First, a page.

Under a deal signed in March for cannabinoid development, licensing and commercialization, LAVVAN will be responsible for the global manufacture and commercialization of the cannabinoids, while Amyris will contribute its R&D expertise.
Asked whether the regulatory uncertainty over CBD - which is not currently permitted in foods and supplements in the US - gave him pause, Alvarez said:
"We know the FDA will do the best it can to protect the public… We have a lot of history working with the FDA; specifically we’ve worked with them on our [fermentation-derived] sweeteners…and we believe they are trying to balance doing the right thing for the public and also moving fast.”
While some stakeholders at the recent FDA public hearing on CBD seemed to be pushing for a different regulatory pathway for “highly purified CBD isolates” such as those used in some drug trials, versus hemp extracts (which, they argued, should be permitted to go through the GRAS/NDI notification process), Alvarez said the important thing was to focus on the composition and safety of the products themselves, not how they were produced/sourced.
“We would love for the FDA to provide clarity [on the legal path forward for CBD] knowing that there may be multiple paths… [but] also keeping the focus on product safety and composition, and not on the underlying technologies.”
Nielsen predicts that, by 2025, the US hemp-derived CBD market could be worth $6bn, 44% of which ($2.65bn) will be from foods and beverages, with snacks representing a key area of opportunity, regulatory challenges notwithstanding.
"This suggests a sizeable opportunity for CPG snack and confectionery manufacturers within the CBD space. Today’s shoppers are increasingly seeking out snacks with added health and wellness benefits. Lockstep with this smart snacking trend, some believe that adaptogens and botanical hemp extracts that naturally contain CBD could be the next frontier in snacking.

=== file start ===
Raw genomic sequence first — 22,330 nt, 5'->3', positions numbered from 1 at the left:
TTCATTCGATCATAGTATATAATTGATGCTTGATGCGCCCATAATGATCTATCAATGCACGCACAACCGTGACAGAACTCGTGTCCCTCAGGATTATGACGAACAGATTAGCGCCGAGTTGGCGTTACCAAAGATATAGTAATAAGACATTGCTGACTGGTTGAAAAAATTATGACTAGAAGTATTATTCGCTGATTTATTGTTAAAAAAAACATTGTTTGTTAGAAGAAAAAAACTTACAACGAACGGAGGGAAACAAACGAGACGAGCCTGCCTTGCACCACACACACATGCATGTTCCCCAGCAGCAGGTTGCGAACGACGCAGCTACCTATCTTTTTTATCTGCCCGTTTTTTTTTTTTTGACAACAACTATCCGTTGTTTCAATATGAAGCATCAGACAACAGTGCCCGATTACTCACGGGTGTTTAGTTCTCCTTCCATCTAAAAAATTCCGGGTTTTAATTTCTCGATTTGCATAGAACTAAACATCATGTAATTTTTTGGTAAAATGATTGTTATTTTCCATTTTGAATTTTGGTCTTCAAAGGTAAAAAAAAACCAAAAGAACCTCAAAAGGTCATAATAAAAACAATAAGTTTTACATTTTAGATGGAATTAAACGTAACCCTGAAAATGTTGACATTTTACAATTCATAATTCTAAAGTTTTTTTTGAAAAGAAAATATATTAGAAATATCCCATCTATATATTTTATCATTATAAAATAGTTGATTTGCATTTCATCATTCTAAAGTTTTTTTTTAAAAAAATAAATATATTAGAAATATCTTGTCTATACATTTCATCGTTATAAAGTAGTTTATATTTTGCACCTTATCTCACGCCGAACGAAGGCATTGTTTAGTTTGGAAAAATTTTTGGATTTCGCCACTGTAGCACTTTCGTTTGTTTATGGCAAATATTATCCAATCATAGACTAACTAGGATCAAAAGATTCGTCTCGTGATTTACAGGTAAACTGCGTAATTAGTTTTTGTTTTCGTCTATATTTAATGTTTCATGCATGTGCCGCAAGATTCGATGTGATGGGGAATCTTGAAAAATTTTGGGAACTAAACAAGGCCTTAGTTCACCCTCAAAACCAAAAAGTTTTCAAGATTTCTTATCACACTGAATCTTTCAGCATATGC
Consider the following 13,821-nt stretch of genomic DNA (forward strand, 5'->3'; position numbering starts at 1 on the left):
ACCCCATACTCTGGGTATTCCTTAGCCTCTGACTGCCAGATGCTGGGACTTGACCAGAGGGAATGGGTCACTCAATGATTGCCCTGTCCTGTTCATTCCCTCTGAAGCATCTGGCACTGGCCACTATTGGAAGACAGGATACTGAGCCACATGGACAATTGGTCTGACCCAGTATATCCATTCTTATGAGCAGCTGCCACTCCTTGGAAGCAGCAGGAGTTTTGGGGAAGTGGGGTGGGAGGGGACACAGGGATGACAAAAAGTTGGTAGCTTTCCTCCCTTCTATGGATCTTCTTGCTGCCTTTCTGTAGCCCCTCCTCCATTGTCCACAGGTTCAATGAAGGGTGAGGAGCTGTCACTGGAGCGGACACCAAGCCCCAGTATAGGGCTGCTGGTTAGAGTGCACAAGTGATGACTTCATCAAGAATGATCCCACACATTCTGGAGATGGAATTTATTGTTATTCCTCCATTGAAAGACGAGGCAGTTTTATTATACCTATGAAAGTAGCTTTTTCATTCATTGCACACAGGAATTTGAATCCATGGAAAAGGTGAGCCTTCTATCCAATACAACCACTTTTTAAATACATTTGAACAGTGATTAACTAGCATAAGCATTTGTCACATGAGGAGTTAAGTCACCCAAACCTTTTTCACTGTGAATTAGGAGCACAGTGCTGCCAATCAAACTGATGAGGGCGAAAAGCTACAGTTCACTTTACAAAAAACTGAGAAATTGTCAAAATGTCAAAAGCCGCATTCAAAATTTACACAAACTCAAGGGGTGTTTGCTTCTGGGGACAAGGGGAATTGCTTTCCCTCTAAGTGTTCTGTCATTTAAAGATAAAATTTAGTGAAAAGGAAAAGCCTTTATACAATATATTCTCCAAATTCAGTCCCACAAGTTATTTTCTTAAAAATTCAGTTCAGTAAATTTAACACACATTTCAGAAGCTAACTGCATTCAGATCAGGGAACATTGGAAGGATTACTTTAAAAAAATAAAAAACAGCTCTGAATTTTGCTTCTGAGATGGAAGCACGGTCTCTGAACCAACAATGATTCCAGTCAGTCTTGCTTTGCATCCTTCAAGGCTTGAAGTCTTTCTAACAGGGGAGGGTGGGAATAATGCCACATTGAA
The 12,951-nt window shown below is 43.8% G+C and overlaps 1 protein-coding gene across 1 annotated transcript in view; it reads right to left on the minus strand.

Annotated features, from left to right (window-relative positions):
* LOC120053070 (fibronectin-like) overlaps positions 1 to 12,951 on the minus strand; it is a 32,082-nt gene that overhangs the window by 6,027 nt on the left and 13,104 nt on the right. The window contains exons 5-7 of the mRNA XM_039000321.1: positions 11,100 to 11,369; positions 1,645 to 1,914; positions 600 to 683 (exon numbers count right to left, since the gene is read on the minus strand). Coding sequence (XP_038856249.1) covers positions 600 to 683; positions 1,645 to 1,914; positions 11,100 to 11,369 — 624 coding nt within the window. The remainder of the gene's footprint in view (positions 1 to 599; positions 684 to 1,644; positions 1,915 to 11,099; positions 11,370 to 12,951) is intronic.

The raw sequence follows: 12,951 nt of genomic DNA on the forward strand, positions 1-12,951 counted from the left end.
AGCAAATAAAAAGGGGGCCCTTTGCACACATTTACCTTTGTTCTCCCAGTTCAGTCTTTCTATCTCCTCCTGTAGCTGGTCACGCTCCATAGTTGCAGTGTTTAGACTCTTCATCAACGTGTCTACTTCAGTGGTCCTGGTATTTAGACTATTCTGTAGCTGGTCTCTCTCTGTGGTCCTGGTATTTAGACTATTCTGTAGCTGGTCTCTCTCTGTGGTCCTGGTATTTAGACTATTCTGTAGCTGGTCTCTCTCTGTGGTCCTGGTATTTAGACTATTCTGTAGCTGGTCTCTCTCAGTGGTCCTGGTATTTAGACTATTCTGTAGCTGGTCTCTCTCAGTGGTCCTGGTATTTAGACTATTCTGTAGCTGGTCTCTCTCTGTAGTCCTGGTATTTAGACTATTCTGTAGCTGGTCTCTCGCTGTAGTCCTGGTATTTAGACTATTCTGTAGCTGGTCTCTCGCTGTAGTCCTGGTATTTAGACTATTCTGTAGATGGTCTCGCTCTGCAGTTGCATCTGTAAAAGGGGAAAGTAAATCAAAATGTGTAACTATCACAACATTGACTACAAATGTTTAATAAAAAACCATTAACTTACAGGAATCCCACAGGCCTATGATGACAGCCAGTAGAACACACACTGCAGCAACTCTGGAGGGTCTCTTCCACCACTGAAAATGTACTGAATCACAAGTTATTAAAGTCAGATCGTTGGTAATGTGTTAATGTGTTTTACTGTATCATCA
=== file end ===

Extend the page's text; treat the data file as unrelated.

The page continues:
"Some future CBD consumers may look to CBD-infused food offerings to enhance focus, relaxation and to assist in promoting their general health and wellness. For others, consumption may be geared toward targeting specific ailments such as feminine pain, digestive issues and sleep disorders. Therefore, CPG snack companies interested in reaching these consumers should start factoring various need states, use cases and snacking occasions into their R&D equation.
"For example, incorporating CBD into a snack category that fits into an existing routine may perform better than those that are more oriented around indulgence or infrequent occasions. As a result, consumption occasions like pre/post workout snacks, breakfast-on-the-go bars and bedtime snacks should be part of the consideration set."
What's the regulatory path forward for CBD?
While not everyone was on the same page about the legal path forward for hemp-derived CBD during the FDA's recent public hearing, multiple speakers made clear that the current situation is untenable, with one predicting a wave of lawsuits, and others demanding that the agency either crack down on companies marketing such products, or explicitly spell out that existing regulatory frameworks can accommodate them.